For the most part, Barry Lyndon deserves its reputation as a boring movie. The climactic duel between Barry and Lord Bullingdon is about the only interesting event that happens in the movie’s three hours of running time. But this was partly intentional. Kubrick’s aim was to make the movie look as much like the 18th century as possible. The clothing and props in the movie were accurate replicas of items that Kubrick found in museums. An even more impressive feat than the detail with which the costumes and props were constructed was that Kubrick filmed the movie using only light sources that would have been available in the 18th century.
This meant that all the scenes that take place at night are lit up by candlelight. In order to film these candlelit scenes, Kubrick used a special type of camera lens that had been developed for NASA. Although these lenses were able to film in candlelight, they had other limitations, such as only being able to keep a very small area in focus. I am no expert on cameras, but in researching this Partylite review, I read a very interesting discussion on a forum for Red camera enthusiasts, about the lenses used to film Barry Lyndon, which I encourage you to read. From what I understand, in order for their facial features to appear clearly on film, the actors had to stay in almost the exact same position for the entire scene. Any major movements would mess up the focus. Thus, stillness predominates in the nighttime scenes of Barry Lyndon, further contributing to its reputation as a slow-moving film devoid of action. Another effect of these lenses is that they lack the depth perception of ordinary camera lenses, making the scene look flat.
But Partylite products are candles, not cameras, so this is not the place for further discussion of the lenses used to film Barry Lyndon. (I mean that this Partylite review is not the place for it. The Internet in general, however, is a virtual smorgasbord of discussion of the minutiae of Stanley Kubrick films.) What concerns us here are the candles used in the nighttime scenes in Barry Lyndon. It so happens that there is a blog post on the Neocities Stanley Kubrick site, in which a writer interprets the symbolism of the number of candles in each scene in Barry Lyndon. This writer posits that Kubrick used different numbers of candles as a leitmotif for different characters. Every time Barry meets a new person, that person is in the presence of a candlestick with an increasing number of candles, symbolizing Barry’s social climb. For example, the film shows us Barry meeting Potzdorf, the Prince, an aristocrat, and finally Lady Lyndon. On the table in front of Potzdorf are five candles, while the Prince’s table has six, the aristocrat’s has seven, and Lady Lyndon’s has eight.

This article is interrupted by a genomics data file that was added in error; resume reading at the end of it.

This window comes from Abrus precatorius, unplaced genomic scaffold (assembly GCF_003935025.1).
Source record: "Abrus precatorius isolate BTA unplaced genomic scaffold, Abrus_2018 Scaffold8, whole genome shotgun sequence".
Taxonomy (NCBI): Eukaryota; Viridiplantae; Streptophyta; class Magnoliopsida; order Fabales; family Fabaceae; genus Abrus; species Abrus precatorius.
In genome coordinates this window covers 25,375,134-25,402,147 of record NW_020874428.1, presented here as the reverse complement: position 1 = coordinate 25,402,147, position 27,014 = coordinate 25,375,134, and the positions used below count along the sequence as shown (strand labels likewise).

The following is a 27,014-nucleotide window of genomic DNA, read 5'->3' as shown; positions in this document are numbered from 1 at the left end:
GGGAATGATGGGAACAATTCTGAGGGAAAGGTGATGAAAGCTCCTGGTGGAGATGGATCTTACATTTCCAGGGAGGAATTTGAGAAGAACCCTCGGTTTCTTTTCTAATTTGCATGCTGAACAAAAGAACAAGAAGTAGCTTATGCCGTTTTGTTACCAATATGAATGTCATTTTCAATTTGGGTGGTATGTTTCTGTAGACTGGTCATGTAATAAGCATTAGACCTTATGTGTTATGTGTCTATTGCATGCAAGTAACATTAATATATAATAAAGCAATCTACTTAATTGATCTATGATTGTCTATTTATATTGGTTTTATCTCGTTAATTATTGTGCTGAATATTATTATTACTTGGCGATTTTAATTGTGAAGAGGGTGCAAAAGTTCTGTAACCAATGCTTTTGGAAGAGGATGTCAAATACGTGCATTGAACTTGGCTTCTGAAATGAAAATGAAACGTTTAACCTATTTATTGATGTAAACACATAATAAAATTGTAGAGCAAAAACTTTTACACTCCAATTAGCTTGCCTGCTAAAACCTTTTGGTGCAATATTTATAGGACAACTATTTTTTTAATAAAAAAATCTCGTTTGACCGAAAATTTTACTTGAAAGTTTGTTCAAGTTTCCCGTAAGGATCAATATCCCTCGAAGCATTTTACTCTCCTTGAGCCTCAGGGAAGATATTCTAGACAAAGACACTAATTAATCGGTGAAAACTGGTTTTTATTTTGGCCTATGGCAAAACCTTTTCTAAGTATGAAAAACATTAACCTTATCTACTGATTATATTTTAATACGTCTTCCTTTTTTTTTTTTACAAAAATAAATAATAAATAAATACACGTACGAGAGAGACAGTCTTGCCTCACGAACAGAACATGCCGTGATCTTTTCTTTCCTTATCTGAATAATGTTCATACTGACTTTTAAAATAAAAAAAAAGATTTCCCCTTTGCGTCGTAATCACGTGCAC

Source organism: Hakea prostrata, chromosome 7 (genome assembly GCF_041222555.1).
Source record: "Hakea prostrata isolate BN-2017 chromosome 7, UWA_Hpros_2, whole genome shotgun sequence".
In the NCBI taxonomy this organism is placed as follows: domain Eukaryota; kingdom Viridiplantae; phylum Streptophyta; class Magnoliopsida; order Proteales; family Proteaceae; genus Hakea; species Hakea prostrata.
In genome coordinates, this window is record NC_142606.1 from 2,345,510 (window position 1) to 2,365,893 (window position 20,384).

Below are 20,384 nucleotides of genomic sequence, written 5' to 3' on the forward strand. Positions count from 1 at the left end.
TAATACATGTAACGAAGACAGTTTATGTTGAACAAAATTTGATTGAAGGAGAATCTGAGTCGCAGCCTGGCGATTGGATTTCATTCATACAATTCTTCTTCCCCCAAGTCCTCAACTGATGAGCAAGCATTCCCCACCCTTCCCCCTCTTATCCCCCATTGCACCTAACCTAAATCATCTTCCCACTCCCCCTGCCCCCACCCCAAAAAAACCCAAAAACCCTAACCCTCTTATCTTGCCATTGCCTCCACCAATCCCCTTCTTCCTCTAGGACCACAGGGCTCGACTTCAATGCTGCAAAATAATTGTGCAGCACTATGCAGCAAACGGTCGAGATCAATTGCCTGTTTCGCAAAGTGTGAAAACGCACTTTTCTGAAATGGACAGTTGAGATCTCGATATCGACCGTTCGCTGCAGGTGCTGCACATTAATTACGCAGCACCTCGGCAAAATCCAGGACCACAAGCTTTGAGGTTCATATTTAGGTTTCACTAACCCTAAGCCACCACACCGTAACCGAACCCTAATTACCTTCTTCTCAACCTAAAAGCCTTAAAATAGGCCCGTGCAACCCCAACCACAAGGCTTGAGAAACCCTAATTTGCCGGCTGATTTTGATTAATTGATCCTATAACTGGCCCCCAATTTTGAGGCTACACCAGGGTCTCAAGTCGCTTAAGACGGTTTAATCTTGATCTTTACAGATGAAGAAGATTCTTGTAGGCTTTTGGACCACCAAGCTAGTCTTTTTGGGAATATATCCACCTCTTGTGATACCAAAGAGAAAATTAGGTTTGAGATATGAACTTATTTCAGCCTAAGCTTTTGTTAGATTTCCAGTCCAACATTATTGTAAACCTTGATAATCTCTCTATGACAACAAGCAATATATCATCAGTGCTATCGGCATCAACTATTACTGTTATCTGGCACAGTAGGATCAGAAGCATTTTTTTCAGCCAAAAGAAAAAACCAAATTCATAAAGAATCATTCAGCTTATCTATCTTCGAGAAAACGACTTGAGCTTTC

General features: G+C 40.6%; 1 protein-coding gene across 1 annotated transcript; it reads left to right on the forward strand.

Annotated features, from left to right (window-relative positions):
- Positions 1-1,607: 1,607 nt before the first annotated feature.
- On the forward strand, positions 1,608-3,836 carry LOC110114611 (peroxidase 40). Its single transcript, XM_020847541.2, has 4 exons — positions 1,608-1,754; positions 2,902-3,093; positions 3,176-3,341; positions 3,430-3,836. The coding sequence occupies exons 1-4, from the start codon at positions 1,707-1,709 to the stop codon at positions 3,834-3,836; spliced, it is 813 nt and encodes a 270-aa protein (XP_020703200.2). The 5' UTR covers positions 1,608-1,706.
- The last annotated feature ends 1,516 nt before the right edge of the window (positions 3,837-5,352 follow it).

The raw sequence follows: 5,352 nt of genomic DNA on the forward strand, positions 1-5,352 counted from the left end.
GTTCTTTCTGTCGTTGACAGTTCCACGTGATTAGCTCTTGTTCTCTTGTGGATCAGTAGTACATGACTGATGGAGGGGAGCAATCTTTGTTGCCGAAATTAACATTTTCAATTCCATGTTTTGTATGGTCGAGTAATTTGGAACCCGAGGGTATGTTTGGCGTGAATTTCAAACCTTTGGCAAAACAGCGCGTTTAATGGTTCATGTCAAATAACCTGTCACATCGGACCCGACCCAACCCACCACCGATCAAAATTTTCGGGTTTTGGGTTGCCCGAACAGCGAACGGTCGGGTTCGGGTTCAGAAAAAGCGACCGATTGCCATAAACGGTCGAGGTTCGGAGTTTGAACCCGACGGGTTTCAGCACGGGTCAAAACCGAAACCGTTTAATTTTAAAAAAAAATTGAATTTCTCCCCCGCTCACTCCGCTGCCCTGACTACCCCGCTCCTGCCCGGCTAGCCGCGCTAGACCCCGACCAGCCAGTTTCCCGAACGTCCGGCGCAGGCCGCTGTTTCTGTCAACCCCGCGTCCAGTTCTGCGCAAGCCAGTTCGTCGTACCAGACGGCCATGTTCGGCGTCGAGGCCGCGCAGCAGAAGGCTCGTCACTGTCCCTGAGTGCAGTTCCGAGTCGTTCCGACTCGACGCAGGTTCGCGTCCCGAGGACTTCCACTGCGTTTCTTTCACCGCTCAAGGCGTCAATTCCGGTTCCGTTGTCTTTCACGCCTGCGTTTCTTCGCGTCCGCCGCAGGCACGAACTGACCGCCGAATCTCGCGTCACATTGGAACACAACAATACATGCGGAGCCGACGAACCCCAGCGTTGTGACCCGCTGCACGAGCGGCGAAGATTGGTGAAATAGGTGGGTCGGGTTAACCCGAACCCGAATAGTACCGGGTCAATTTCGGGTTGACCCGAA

But for the purposes of this Partylite review, symbolism is not the most important thing about the candles in Barry Lyndon. Kubrick has a reputation of doing an exhausting number of takes of almost every scene in almost every movie he ever made. When filming nighttime scenes in Barry Lyndon, every time someone flubbed a line or leaned a few inches too far in any direction, the candles had to be blown out and new ones put in place. I assume that this was to avoid continuity errors about how much wax was left on the candles in different parts of the scene. (I am sure that, somewhere on the Internet, there is a feeding frenzy of people reading into slight differences in candle height in Barry Lyndon. I have reached this conclusion because of the sheer volume of virtual ink that has been spilled on the subject of the position of a cigarette in an ashtray in The Shining.) On the set of a Kubrick film, however, even blowing out candles was a big project. Kubrick had candles specially designed for the set of Barry Lyndon. He did not want the candles to go out accidentally, and he wanted to get as much brightness as possible out of a limited amount of wax, not to mention making the actors’ faces visible without burning down the set. Thus, he ordered many thousands of candles, each with three wicks, which meant that it took three times as much breath to blow them out.